'Your papers, please' must never be heard in America
Independent voices from the TWT Communities
President Obama's foreign policy speech was stopped multiple times by Code Pink heckling, and Lois Lerner was suspended from the her position at the IRS. On the international stage, two men in the United Kingdom murdered a soldier in the streets of London. Here's a recap, or wrap, of the week that was from The Washington Times.
Convicted killer Jodi Arias won't know her sentencing for weeks, as jurors were unable to reach a unanimous verdict and the judge sent them packing. Her new sentencing was set for July 18.
There are few better ways to honor the memory of the nation's fallen heroes than by acknowledging the special sacrifices and answering the special needs of the nation's military community. Few have done more to help veterans and first responders than Gary Sinise, who traces his long commitment back to his breakthrough role as broken Vietnam veteran Lt. Dan in "Forrest Gump."
In 1868, Union Army Major General John A. Logan declared May 30 "Decoration Day," a day to honor fallen Civil War soldiers with speeches, prayers, and flowers and other decorations on their graves at Arlington National Cemetery. In 1971, Congress made the observance a national holiday to remember all those who have died serving our country, and since then, Memorial Day has been observed on the last Monday of May.
The machete attack that left a British soldier dead on the streets of London on Wednesday included attackers shouting, "Allahu akbar," but the main television broadcast networks failed to reference Islam in their initial coverage.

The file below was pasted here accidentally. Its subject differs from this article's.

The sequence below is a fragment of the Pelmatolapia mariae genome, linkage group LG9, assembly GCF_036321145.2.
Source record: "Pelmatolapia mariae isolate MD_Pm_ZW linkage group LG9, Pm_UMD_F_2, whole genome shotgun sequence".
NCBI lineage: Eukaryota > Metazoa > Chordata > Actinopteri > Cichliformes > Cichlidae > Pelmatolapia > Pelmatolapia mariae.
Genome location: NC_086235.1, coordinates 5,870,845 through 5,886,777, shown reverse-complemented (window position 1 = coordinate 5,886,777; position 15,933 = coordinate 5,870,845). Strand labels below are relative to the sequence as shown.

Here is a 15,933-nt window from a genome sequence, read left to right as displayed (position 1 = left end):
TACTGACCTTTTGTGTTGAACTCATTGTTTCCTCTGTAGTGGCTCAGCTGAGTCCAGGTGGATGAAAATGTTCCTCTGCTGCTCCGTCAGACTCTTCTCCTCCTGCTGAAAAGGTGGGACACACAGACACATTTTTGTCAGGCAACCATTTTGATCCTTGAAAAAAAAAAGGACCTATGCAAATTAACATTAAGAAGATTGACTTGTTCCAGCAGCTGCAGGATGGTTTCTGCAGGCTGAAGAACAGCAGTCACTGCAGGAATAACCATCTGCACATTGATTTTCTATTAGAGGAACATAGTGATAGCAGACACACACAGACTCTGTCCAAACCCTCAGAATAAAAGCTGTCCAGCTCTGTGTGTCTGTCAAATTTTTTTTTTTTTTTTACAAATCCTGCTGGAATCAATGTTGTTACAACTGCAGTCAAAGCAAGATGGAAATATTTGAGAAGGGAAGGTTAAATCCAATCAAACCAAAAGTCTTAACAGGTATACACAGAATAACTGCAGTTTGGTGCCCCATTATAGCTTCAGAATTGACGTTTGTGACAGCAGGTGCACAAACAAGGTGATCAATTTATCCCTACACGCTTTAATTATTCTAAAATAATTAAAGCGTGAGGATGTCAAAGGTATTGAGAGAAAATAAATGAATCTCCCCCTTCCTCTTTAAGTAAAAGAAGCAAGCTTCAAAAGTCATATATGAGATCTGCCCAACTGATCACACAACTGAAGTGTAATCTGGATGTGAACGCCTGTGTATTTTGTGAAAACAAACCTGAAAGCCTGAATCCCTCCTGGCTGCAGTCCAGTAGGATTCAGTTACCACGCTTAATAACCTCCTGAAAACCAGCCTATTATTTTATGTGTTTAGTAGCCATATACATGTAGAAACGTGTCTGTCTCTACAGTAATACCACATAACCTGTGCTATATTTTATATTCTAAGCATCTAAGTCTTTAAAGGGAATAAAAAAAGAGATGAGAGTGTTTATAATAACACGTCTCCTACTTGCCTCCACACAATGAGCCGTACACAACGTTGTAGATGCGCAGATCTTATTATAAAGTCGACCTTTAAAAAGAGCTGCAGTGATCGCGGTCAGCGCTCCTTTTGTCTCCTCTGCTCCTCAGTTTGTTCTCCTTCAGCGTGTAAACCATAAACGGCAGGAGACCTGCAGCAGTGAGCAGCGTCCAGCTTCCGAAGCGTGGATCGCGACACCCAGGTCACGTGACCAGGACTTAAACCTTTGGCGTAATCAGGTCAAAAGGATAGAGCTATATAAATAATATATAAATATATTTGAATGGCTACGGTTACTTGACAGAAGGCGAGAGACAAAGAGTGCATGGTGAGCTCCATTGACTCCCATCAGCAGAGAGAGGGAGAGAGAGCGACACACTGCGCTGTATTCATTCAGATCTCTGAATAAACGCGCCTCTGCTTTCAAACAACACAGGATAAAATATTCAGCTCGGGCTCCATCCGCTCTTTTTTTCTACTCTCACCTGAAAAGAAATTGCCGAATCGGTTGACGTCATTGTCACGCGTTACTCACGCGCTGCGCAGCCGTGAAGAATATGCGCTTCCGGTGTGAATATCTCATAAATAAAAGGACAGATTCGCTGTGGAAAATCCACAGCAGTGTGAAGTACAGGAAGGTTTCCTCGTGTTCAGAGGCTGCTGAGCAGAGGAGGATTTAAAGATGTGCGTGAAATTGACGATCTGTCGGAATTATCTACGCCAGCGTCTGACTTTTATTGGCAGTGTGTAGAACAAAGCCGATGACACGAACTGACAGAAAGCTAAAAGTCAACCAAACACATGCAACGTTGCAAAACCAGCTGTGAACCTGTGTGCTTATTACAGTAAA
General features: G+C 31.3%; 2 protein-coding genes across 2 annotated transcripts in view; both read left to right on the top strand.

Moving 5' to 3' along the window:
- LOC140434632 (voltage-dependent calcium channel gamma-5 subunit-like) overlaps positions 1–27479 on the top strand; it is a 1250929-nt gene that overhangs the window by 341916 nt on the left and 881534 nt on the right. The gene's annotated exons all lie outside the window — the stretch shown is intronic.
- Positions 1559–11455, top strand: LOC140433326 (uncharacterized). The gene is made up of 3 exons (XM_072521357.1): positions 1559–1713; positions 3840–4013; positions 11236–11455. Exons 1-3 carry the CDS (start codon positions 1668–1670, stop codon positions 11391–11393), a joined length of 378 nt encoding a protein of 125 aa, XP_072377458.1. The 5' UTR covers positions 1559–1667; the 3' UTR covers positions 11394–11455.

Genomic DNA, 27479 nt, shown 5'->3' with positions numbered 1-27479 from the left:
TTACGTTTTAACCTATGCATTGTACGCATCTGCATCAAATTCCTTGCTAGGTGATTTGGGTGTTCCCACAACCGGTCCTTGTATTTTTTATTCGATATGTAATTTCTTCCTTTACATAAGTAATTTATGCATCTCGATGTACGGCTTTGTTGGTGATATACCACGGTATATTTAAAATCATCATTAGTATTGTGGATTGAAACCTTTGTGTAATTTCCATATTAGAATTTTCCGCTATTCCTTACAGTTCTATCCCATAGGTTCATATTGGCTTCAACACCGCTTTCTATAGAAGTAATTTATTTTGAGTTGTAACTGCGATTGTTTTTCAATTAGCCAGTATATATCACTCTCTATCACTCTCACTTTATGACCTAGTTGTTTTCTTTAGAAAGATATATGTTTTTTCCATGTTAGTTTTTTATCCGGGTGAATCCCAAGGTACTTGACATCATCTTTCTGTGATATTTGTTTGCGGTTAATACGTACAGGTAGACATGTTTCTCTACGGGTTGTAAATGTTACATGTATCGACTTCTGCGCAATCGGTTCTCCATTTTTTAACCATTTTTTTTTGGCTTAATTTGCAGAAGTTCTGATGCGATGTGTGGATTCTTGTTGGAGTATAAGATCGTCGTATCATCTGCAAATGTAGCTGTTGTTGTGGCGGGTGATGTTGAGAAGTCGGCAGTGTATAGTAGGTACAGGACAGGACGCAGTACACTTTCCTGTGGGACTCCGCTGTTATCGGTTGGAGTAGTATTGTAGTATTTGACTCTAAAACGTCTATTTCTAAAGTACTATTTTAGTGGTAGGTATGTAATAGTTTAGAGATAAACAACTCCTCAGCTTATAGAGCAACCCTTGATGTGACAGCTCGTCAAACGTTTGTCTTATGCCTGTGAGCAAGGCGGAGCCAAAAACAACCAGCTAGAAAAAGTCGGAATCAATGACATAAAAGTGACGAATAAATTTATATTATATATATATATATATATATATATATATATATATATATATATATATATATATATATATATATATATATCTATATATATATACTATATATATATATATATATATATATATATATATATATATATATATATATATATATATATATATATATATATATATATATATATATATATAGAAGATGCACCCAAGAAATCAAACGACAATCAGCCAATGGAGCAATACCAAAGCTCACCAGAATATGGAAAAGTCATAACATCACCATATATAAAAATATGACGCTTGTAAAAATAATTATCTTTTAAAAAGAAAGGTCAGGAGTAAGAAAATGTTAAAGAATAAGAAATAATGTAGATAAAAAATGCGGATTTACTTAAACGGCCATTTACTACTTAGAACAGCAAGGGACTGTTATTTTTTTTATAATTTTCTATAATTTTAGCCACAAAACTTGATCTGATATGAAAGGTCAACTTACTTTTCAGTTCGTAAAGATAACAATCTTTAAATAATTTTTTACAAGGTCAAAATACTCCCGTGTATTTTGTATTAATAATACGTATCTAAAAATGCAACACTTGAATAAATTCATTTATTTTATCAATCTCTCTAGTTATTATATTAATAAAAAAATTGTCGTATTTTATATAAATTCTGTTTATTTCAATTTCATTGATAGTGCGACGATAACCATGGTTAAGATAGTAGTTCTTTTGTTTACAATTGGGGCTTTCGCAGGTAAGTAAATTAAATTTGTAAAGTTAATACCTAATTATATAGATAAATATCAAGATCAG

Anyone who reads a daily newspaper such as The Washington Times will regularly see references to public opinion polls. The polling data gathered from trends and insights has historically provided helpful guidance for consumers, academics and businesses.
An FBI agent shot and killed an Orlando, Fla., man with possible ties to the April 15 Boston bombing.
With each developing scandal, the picture of an arrogant administration abusing its power grows clearer.
Thank you for running "Countdown: The Benghazi scandal" by Rowan Scarborough (page A1, May 17) and giving it proper coverage on the front page. We subscribe to both the Washington Post and The Washington Times, and as usual the Post downplayed the Benghazi scandal; there was no mention of it on the front page.
The president and chief executive officer of The Associated Press on Sunday called the government's secret seizure of two months of reporters' phone records "unconstitutional" and said the news cooperative had not ruled out legal action against the Justice Department.
Like a bad restaurant, the Obama administration attracts scathing reviews from Republicans and conservative critics who are tired of what's on the policy menu, and repelled by the signature "culture" of White House operations. The trio of scandals centered on Benghazi, the IRS and the Justice Department has ramped up the tirade, and until facts and conclusions emerge, the talk of the moment is culture-centric.
Ken Venturi was a 14-year-old with a camera trying to get a picture of Byron Nelson when he first met the golfer who would become a mentor and dear friend.
Federal authorities are mulling recommendations that states drop the threshold that determines drunken driving from .08 to .05.
Detroit is rapidly approaching a point of no return with its finances, said the city's appointed emergency manager, in a report released Sunday.
In a disturbing new trend, young adults are using the delicate, and poisonous, flowers of the Datura plant to get high.